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Do You suffer from Thyroid disease?

#MyFriendAlexa 2021: Post 2


Thyroid disorder is one of the most common diseases worldwide, almost 1/3rd of the population suffers from subclinical thyroid disorders. The prevalence of thyroid disease is 8% in women and 3% in men.

It’s a very important organ located in the front of the neck surrounding the trachea (windpipe). It gets enlarged in many thyroid diseases and most of the time it’s one of the most common symptoms bringing the patient to the doctor for assessment.

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What does the Thyroid gland do?

It’s responsible for managing the metabolic rate of the body. This means the thyroid decides how much energy should be used by our body.

Thyroid disorders would affect the whole body by altering the metabolic rate.

What happens in thyroid diseases?

In hypothyroidism, the thyroid gland produces fewer hormones so the body functions slowly and in hyperthyroidism the body consumes energy faster since the metabolic rate is high.

Risk factors of developing thyroid disease:

  • Have a family history of thyroid disease.
  • Have a medical condition (these can include pernicious anaemia, type 1 diabetes, primary adrenal insufficiency, lupus, rheumatoid arthritis, Sjögren’s syndrome and Turner syndrome).
  • Take a medication that’s high in iodine (amiodarone).
  • Are older than 60, especially in women.
  • Have had treatment for a past thyroid condition or cancer (thyroidectomy or radiation).
  • High demand conditions like pregnancy.
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What are the types of thyroid diseases?

  • Hypothyroidism
  • Hyperthyroidism
  • Thyroid nodule (swelling)
  • Thyroid cancer
  • Thyroiditis

How do I know I have thyroid disease?

To confirm thyroid diseases investigations have to be done:

Blood investigations

  • Thyroid Function Test for hypo/ hyperthyroidism
  • Calcitonin marker of Medullary Carcinoma of Thyroid
  • Thyroid peroxidase Antibody (TPO) to rule out autoimmune disease
  • Anti-Thyroid Antibody for ruling out antibodies against thyroid
  • Thyroglobulin for thyroiditis

Radiological investigations

  • Ultrasound neck
  • Radio-Iodine scan by Tc99/ I131

FNAC– Fine Needle Aspiration Cytology for determining the type of disease of the thyroid. It could detect the differences to a certain limit between:

  • Multinodular Goitre
  • Thyroiditis
  • Thyroid cancers
  • Thyroid nodules

How is thyroid swelling treated?

Not all types of thyroid swelling need surgery. After investigation, we determine the type of disease and then decide on the course of treatment.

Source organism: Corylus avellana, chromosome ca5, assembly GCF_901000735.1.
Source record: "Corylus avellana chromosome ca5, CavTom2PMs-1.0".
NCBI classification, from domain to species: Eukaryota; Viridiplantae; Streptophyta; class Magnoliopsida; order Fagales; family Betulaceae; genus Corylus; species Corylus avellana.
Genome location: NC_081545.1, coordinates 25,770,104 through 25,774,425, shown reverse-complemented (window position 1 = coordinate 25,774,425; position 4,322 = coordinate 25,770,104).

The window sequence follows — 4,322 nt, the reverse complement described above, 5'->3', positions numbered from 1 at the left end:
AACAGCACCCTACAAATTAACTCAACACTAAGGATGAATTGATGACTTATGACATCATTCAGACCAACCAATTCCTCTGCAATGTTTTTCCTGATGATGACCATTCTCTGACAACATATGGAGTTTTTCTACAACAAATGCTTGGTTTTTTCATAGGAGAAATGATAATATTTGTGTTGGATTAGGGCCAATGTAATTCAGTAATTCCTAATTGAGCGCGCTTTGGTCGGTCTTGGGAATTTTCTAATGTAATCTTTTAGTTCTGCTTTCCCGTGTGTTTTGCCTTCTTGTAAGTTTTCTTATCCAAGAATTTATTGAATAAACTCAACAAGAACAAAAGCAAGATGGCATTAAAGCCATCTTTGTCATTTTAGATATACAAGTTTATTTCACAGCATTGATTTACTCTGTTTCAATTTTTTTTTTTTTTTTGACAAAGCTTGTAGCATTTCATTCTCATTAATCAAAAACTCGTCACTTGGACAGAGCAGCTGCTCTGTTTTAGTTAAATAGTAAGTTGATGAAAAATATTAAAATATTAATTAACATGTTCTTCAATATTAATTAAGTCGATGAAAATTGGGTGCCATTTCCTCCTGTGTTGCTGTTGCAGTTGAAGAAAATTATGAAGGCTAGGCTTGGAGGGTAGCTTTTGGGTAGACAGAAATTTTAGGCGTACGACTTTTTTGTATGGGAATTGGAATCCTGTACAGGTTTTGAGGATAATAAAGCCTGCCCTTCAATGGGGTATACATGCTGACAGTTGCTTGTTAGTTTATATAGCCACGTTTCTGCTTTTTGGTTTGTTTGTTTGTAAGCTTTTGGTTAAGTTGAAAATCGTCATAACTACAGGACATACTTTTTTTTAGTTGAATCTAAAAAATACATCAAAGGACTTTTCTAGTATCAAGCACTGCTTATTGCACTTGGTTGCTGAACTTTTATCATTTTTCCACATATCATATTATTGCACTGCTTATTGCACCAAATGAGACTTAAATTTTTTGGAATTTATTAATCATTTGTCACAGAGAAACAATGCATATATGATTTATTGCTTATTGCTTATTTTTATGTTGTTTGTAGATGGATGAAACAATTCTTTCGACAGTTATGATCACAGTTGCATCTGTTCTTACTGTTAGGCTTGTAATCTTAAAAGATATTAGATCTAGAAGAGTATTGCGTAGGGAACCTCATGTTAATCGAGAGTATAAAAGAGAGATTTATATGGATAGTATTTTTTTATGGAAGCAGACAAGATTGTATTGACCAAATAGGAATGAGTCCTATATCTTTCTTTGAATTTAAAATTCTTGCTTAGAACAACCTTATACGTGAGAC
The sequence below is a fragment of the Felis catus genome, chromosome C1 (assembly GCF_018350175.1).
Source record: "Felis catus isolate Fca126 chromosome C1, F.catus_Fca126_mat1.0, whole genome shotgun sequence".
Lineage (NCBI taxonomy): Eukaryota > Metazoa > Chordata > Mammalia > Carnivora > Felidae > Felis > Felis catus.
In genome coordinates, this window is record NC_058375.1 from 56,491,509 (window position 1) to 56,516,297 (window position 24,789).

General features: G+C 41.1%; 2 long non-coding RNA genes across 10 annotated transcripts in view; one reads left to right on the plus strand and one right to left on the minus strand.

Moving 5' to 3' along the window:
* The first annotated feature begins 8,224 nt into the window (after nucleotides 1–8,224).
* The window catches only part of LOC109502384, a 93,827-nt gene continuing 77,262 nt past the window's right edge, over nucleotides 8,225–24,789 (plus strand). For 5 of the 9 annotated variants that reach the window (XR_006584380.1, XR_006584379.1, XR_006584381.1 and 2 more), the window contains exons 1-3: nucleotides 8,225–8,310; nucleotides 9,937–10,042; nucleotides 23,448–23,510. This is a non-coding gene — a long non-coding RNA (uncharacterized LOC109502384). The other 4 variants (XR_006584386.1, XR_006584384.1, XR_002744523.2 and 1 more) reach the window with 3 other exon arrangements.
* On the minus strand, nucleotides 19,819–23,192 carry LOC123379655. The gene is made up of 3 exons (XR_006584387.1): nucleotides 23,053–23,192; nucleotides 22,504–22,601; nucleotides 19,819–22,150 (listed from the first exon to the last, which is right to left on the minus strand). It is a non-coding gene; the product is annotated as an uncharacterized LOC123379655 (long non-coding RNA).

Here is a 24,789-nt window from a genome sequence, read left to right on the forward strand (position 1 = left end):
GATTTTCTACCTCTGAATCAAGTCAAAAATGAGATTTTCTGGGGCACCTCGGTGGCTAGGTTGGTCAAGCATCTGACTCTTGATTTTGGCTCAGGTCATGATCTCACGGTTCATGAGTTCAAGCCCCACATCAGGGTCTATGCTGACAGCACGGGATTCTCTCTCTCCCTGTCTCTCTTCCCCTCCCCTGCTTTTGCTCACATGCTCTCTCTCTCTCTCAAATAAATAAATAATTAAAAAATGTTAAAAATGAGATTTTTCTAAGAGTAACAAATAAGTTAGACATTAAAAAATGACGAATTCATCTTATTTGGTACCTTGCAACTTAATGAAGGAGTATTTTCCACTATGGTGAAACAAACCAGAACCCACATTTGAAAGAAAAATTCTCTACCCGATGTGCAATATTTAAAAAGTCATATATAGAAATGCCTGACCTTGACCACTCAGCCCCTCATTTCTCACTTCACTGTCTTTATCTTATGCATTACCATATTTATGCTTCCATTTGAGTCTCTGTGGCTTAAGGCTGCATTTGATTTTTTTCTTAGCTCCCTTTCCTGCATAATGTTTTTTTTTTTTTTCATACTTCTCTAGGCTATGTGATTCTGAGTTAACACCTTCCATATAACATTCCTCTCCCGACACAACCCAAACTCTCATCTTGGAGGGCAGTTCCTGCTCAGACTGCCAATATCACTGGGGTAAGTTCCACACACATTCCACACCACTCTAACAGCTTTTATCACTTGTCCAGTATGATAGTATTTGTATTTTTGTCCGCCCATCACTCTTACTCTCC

• Medication: Hypothyroid/ Hyperthyroid without any underlying disease could be treated with thyroid stimulating medicine like Levothyroxine or anti thyroid medicines like methimazole/ propylthiouracil.
  • Radioactive Iodine: for highly functional thyroid gland
  • Surgery: Nodules/ carcinomas/ multinodular goitre/ suspected malignancies/ metastasis etc.

I’ve only discussed few basic things about Thyroid diseases in this post. This post is an introduction to thyroid gland disorders in consecutive posts of this series we’ll discuss the diseases in detail.

Sinister Signs in Thyroid Disease:

  • Sudden enlargement of thyroid swelling
  • Protusion of eye
  • Pain in Thyroid swelling
  • Breathing difficulty

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Disclaimer: This post is written as a part of Blogchatter’s My Friend Alexa 2021.


40 thoughts on “Do You suffer from Thyroid disease?”

  1. My mom suffers from thyroid for the last 30 years, and I know how bad it can be who suffers for such a long duration. Your post is well explained and has got all the required information.

  2. That’s an informative post. I know many woman who are suffering from Thyroid and taking medicine every day. Thanks for sharing details about this.

  3. My father has thyroid and I could soo relate this post seeing him go through stress about it and the medications he is used to on a daily basis.. thanks for summarising it so I get a much Better picture of what it is all about.

  4. Yes, I do have Thyroid. This post is such an informative read and going to be very helpful, more so when it comes from a Dr.

  5. A very informative post. I had hyperthyroidism a long time back and am fully recovered now. I know it is genetic since it runs in the family.

  6. We did not know about Thyroid problem until a family member got it. This post is very informative, thanks.

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